Yellen’s visit to China is aimed at easing tensions amid deep divisions

The last time a US Treasury secretary visited China, Washington and Beijing were embroiled in a trade war, the Trump administration was preparing to label China a currency manipulator, and relations between the two countries had rattled global markets.

Four years later, Treasury Secretary Janet L. As Yellen prepares to arrive in Beijing, many of the economic policy concerns between the U.S. and China remain — or have intensified — despite the less hostile tone of the Biden administration.

For Chinese goods, President Donald J. Trump’s tariffs are still in place. President Biden has been working to limit China’s access to critical technologies such as semiconductors. New restrictions are emerging to limit US investment in China.

Treasury Department officials Mrs. They have dampened expectations for major breakthroughs in Yellen’s four-day visit, which begins when she arrives in Beijing on Thursday. They suggest his meetings with senior Chinese officials are aimed at improving communication between the world’s two largest economies. But tensions remain high between the United States and China, and talks between Ms. Yellen and her colleagues will be difficult. He met with China’s ambassador, Xie Feng, in Washington on Monday, and the two officials had a “candid and constructive discussion,” according to the Treasury.

Here are some of the contentious issues that have sown divisions between the US and China.

Chinese officials are still cautiously watching the Biden administration’s 2022 decision to place significant limits on shipments of advanced semiconductors and chip-making machinery to China. Those limitations hamper China’s efforts to develop artificial intelligence and other types of advanced computers that are expected to help advance each country’s economy and military.

And the Biden administration is mulling more restrictions on U.S. investments in advanced chips and advanced Chinese technology.

Semiconductors have always been one of the largest and most valuable categories of US exports to China, and although the Chinese government has invested heavily in its domestic capacity, it lags years behind the US.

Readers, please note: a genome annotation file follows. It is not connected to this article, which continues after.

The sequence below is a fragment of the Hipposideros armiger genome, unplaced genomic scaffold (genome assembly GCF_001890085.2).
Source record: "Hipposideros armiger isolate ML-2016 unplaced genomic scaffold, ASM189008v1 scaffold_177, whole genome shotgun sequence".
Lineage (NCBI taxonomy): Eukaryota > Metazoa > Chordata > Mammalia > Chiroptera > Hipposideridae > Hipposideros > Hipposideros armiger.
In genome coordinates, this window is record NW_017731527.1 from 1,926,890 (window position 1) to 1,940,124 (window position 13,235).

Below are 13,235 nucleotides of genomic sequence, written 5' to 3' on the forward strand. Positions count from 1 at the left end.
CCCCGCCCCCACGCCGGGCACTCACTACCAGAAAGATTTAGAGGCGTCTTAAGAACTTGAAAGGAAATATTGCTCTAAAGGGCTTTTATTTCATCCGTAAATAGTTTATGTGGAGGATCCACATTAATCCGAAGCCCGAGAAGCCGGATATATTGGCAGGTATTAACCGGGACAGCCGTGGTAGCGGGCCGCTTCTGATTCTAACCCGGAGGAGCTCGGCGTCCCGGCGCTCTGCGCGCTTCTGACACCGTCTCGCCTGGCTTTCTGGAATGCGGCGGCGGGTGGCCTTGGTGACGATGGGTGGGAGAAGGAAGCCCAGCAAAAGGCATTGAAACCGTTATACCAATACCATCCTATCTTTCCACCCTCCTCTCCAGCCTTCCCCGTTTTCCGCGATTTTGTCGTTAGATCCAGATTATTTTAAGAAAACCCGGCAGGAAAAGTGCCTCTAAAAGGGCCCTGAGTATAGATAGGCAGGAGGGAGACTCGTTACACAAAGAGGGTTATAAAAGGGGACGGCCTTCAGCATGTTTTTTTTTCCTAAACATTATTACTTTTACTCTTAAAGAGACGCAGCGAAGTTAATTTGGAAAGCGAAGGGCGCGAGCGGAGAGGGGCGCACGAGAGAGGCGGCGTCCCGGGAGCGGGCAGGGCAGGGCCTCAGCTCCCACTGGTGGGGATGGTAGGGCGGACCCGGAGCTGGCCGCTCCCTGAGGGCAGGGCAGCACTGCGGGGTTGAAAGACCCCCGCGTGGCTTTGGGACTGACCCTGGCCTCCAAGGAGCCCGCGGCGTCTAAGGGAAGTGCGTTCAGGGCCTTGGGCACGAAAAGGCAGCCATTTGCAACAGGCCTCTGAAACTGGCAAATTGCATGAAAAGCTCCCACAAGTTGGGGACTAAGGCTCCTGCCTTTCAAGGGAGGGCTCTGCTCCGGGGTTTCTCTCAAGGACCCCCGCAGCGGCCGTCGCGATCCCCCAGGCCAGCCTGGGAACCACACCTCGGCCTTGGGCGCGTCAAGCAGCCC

The Biden administration’s subsidy plan to bolster the U.S. semiconductor industry has also rankled Chinese officials, particularly as it includes restrictions on investment in China. Companies that accept US government money to build new chip facilities in the US are barred from making new, high-tech investments in China. Beijing took another swipe on Monday, announcing restrictions on exports of certain minerals used in the production of some chips.

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While Chinese officials — and some U.S. manufacturers — hope the Biden administration will raise tariffs on hundreds of billions of dollars in Chinese imports, that doesn’t appear to be starting. Ms. While Yellen has questioned the effectiveness of the tariffs, other top officials in the administration see the tariffs as helpful in encouraging supply chains to move out of China.

Management uses both carrots and sticks to implement a “de-risking” or “friend-shoring” policy.

Companies doing business in China are increasingly concerned about attracting negative attention from the government. The most recent target is US memory chip maker Micron Technology, which failed a Chinese security review in May. The move could prevent Micron from selling to Chinese companies that run critical infrastructure Approximately eighth The company’s global revenue is at risk. In recent months, consulting and advisory firms in China with foreign ties have faced a crackdown.

US officials are increasingly concerned about the Chinese government’s use of economic coercion against countries like Lithuania And AustraliaAnd they work with European authorities and other governments to coordinate their responses.

Businesses are also spooked by China’s ever-tightening national security laws, which include a tough counter-espionage law that came into force on Saturday. Foreign businesses in China are reevaluating their operations and the market information they collect because the law is vague about what is prohibited.

“We think this is very ill-advised, and we have told many members of the government here,” said the US ambassador to China, R. Nicholas Burns said in an interview in Beijing.